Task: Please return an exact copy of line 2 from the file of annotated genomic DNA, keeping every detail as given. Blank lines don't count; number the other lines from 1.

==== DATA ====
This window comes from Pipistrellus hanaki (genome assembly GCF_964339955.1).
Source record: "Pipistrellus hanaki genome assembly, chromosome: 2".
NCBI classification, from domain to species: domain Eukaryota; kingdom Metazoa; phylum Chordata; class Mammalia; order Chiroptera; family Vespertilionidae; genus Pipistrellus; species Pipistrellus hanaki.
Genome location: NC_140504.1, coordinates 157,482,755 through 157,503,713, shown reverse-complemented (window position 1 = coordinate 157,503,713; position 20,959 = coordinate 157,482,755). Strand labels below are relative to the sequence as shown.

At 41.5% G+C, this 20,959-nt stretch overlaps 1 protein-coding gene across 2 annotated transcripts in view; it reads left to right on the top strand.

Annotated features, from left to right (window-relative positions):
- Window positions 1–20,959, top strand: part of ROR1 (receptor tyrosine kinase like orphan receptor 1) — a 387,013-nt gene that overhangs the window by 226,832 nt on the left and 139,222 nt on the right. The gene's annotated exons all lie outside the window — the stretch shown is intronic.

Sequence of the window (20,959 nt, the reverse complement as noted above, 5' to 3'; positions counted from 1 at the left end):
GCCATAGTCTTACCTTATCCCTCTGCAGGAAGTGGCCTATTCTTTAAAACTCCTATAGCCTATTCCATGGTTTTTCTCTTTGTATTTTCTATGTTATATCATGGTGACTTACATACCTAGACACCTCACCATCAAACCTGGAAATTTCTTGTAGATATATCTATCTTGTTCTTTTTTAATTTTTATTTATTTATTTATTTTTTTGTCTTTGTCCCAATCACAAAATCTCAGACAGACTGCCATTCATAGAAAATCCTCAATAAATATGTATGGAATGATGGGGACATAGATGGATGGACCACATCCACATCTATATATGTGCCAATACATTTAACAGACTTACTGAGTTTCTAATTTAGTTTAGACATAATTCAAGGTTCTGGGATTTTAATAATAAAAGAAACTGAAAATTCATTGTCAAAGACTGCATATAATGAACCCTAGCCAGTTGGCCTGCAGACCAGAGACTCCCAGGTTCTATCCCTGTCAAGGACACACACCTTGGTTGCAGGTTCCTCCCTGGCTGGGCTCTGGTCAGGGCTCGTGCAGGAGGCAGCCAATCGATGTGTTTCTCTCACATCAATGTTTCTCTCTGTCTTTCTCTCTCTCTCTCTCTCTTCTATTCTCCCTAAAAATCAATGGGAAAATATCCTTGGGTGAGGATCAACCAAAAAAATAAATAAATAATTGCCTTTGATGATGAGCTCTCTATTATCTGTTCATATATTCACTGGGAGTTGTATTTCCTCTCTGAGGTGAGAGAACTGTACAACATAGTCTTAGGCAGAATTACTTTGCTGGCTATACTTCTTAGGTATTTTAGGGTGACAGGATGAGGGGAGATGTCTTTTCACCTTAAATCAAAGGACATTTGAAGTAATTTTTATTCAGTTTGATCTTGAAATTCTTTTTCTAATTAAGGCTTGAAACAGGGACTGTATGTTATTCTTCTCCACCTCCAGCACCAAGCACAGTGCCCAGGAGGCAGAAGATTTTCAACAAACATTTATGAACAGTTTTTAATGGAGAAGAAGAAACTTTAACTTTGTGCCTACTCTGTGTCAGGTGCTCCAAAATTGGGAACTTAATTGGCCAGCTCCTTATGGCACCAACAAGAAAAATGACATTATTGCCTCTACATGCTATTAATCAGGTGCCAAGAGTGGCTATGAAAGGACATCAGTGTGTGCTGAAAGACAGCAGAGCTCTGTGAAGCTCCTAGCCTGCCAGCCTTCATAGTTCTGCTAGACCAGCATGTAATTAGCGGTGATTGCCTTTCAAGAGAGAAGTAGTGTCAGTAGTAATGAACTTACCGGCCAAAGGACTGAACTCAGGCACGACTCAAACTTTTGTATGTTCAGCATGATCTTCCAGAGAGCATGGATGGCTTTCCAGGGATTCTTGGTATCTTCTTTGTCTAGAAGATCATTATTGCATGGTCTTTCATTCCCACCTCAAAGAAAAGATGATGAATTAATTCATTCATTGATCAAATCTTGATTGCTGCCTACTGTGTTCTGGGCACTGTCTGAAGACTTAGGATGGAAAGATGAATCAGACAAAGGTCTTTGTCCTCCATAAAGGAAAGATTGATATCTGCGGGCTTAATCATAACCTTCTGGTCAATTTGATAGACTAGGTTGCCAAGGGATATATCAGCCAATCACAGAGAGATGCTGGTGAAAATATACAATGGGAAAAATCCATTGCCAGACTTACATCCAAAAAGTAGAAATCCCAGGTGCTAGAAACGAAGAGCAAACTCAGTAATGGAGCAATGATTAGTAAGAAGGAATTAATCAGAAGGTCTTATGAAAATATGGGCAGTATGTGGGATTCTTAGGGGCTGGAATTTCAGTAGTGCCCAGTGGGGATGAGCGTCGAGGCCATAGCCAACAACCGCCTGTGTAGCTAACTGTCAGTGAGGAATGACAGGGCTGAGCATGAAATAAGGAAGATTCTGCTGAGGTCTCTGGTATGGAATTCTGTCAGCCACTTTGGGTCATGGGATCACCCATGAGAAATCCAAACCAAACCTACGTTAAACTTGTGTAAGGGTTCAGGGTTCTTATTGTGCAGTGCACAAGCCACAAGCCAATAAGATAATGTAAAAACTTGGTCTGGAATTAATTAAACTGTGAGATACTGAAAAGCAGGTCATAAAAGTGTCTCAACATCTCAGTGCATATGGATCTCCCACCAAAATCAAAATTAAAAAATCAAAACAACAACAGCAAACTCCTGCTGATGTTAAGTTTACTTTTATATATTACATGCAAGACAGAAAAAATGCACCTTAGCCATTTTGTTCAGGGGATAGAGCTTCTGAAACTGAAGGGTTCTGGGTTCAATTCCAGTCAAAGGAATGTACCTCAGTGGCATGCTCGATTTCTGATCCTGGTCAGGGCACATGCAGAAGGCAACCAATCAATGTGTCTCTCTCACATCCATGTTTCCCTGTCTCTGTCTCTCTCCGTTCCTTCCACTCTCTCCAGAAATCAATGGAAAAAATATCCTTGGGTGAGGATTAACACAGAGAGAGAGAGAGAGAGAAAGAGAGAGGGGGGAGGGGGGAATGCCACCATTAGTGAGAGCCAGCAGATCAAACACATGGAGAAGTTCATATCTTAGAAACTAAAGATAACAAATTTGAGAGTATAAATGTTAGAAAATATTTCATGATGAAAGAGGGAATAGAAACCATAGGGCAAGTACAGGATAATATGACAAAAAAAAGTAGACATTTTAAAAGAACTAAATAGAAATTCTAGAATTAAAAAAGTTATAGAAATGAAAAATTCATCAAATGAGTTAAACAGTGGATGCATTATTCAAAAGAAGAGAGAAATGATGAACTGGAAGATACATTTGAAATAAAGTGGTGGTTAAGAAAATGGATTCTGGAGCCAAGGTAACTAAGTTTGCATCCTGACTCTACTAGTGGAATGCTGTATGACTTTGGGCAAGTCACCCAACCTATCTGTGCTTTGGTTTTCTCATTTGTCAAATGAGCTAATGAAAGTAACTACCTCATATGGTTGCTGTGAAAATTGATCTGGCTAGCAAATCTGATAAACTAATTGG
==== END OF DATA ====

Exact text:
Source record: "Pipistrellus hanaki genome assembly, chromosome: 2".